Location: Poultry Microbiological Safety Research
Title: Impact of Skip a Day and Every Day Feeding Programs on the Colonization Rates of Salmonella Enteritidis in Broiler Breeder Pullets Authors
Submitted to: Poultry Science Meeting
Publication Type: Abstract Only
Publication Acceptance Date: March 27, 2012
Publication Date: July 9, 2012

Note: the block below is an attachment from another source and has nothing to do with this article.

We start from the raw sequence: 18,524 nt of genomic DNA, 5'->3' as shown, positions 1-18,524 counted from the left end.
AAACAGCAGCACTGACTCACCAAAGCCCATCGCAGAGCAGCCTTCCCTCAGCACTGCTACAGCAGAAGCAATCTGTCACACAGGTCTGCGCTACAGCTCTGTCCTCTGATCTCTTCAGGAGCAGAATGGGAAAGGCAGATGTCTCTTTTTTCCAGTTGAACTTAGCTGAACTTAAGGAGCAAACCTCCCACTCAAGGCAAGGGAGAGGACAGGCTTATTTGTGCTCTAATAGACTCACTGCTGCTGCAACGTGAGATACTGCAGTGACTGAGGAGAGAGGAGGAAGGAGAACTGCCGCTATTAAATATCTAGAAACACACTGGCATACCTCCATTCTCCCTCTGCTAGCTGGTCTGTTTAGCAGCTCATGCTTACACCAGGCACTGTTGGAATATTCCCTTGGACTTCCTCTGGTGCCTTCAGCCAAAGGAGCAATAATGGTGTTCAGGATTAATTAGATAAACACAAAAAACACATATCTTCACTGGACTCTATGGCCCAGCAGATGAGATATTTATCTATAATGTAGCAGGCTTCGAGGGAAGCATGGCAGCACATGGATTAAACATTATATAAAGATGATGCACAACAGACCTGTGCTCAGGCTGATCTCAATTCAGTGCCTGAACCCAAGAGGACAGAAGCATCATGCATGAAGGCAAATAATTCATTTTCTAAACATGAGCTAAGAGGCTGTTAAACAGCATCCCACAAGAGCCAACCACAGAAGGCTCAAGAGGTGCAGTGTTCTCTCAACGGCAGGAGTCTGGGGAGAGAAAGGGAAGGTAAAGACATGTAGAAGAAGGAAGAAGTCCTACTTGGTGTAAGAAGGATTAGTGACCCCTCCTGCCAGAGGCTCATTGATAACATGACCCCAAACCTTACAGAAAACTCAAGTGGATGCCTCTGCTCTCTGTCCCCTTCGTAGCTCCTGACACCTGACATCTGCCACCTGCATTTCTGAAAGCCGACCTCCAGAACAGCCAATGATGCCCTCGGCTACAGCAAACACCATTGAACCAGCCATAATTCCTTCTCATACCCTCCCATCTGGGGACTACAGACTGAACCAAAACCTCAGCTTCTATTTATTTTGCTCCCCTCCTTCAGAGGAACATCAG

Citation: Montiel, E.R., Buhr, R.J., Cox Jr, N.A., Hofacre, C.L., Davis, A.J., Wilson, J.L. 2012. Impact of Skip a Day and Every Day Feeding Programs on the Colonization Rates of Salmonella Enteritidis in Broiler Breeder Pullets. Poultry Science Meeting. 91(Suppl. 1):17. p7-8. Technical Abstract: The impact of feeding programs in the colonization rate after challenge with Salmonella enteritidis was investigated. Broiler breeder pullets from were vaccinated at 19 d of incubation with herpesvirus of turkeys (HVT) + chicken herpesvirus (SB1), or a vector HVT (vHVT) + Infectious bursal disease (IBD) vaccine. The chicks were placed in an experimental pullet facility at the University of Georgia. The pullets vaccinated with HVT +SB1 were fed skip a day (SAD). The pullets vaccinated with vHVT+IBD were divided into 3 feeding groups of approximately 200 birds each as follows: 1) skip a day (SAD); 2) every day in the trough feeder (EDT); 3) every day on the litter (EDL). All groups were fed daily after light stimulation at 22 wk of age. At 22, 35, and 65 wk of age, groups of 10 birds were moved to a level 2 biosecurity facility and challenged orally with 10^7cfu/mL of a Nalidixic acid-resistant Salmonella Enteritidis strain. All birds were maintained on litter using individual pens for each feeding treatment. Spleen and ceca were collected 12 d after challenge and used to determine S. Enteritidis colonization. There was a decrease in the colonization rate of S. Enteritidis in spleen and ceca ranging between 10 and 68% at 22 and 65 wk of age in the birds fed EDL as compared with the SAD and EDT fed groups. Within the SAD groups, colonization rate was 10-50% lower in the birds that received the vHVT+IBD vaccine as compared with the group receiving HVT+SB1 vaccination. There were no significant differences in colonization rates among groups at 35 wk of age. The results obtained suggest that feeding broiler breeder pullets on the litter may contribute to decrease the rates of S. Enteritidis colonization after challenge. The use of a vHVT+IBD vaccine in ovo decreased S. Enteritidis colonization in the spleen in pullets fed using the SAD feeding program.